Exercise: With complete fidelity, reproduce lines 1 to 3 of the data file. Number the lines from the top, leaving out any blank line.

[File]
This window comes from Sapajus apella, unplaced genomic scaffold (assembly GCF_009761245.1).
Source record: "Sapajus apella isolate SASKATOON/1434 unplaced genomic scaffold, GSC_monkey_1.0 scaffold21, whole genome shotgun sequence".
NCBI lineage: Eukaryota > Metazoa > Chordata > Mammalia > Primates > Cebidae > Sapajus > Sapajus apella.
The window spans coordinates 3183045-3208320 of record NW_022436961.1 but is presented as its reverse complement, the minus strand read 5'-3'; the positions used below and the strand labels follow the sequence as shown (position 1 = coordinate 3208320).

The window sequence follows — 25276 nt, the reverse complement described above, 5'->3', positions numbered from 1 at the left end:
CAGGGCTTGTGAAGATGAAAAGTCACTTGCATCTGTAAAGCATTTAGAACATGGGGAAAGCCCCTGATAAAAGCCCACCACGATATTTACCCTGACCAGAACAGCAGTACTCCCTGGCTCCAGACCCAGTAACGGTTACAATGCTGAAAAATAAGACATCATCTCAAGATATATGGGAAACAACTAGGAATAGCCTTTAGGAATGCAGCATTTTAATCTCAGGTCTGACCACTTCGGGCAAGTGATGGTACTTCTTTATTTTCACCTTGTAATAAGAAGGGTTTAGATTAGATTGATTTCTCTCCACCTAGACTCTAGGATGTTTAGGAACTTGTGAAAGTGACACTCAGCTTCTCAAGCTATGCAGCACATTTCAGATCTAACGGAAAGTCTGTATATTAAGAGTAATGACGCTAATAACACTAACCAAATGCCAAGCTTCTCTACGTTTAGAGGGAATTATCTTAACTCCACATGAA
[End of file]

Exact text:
This window comes from Sapajus apella, unplaced genomic scaffold (assembly GCF_009761245.1).
Source record: "Sapajus apella isolate SASKATOON/1434 unplaced genomic scaffold, GSC_monkey_1.0 scaffold21, whole genome shotgun sequence".
NCBI lineage: Eukaryota > Metazoa > Chordata > Mammalia > Primates > Cebidae > Sapajus > Sapajus apella.